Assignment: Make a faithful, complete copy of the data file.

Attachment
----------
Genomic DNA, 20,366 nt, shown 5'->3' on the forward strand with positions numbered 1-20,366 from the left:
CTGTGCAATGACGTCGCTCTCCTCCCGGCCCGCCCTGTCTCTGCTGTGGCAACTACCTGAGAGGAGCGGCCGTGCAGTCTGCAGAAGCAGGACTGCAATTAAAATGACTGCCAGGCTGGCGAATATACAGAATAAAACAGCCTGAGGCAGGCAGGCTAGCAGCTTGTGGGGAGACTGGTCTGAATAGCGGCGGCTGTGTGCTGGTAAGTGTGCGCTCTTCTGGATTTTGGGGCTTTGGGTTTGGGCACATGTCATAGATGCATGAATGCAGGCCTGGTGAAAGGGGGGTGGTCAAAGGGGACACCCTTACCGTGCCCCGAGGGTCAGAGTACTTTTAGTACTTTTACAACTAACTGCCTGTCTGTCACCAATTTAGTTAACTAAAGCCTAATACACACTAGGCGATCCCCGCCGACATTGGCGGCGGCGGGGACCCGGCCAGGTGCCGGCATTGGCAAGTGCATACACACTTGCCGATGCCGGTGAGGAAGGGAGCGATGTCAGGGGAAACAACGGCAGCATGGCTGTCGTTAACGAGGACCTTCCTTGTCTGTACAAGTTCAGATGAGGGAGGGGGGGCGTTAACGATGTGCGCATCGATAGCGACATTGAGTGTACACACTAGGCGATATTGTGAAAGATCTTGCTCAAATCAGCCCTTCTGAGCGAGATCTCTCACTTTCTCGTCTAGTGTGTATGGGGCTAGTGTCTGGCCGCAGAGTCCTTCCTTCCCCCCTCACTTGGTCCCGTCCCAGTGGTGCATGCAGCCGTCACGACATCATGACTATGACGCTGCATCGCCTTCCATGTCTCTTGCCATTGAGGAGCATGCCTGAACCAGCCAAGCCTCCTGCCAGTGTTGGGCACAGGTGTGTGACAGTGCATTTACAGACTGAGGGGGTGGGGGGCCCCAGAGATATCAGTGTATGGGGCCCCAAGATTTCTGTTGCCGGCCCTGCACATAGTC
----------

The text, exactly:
Genomic DNA, 20,366 nt, shown 5'->3' on the forward strand with positions numbered 1-20,366 from the left:
CTGTGCAATGACGTCGCTCTCCTCCCGGCCCGCCCTGTCTCTGCTGTGGCAACTACCTGAGAGGAGCGGCCGTGCAGTCTGCAGAAGCAGGACTGCAATTAAAATGACTGCCAGGCTGGCGAATATACAGAATAAAACAGCCTGAGGCAGGCAGGCTAGCAGCTTGTGGGGAGACTGGTCTGAATAGCGGCGGCTGTGTGCTGGTAAGTGTGCGCTCTTCTGGATTTTGGGGCTTTGGGTTTGGGCACATGTCATAGATGCATGAATGCAGGCCTGGTGAAAGGGGGGTGGTCAAAGGGGACACCCTTACCGTGCCCCGAGGGTCAGAGTACTTTTAGTACTTTTACAACTAACTGCCTGTCTGTCACCAATTTAGTTAACTAAAGCCTAATACACACTAGGCGATCCCCGCCGACATTGGCGGCGGCGGGGACCCGGCCAGGTGCCGGCATTGGCAAGTGCATACACACTTGCCGATGCCGGTGAGGAAGGGAGCGATGTCAGGGGAAACAACGGCAGCATGGCTGTCGTTAACGAGGACCTTCCTTGTCTGTACAAGTTCAGATGAGGGAGGGGGGGCGTTAACGATGTGCGCATCGATAGCGACATTGAGTGTACACACTAGGCGATATTGTGAAAGATCTTGCTCAAATCAGCCCTTCTGAGCGAGATCTCTCACTTTCTCGTCTAGTGTGTATGGGGCTAGTGTCTGGCCGCAGAGTCCTTCCTTCCCCCCTCACTTGGTCCCGTCCCAGTGGTGCATGCAGCCGTCACGACATCATGACTATGACGCTGCATCGCCTTCCATGTCTCTTGCCATTGAGGAGCATGCCTGAACCAGCCAAGCCTCCTGCCAGTGTTGGGCACAGGTGTGTGACAGTGCATTTACAGACTGAGGGGGTGGGGGGCCCCAGAGATATCAGTGTATGGGGCCCCAAGATTTCTGTTGCCGGCCCTGCACATAGTC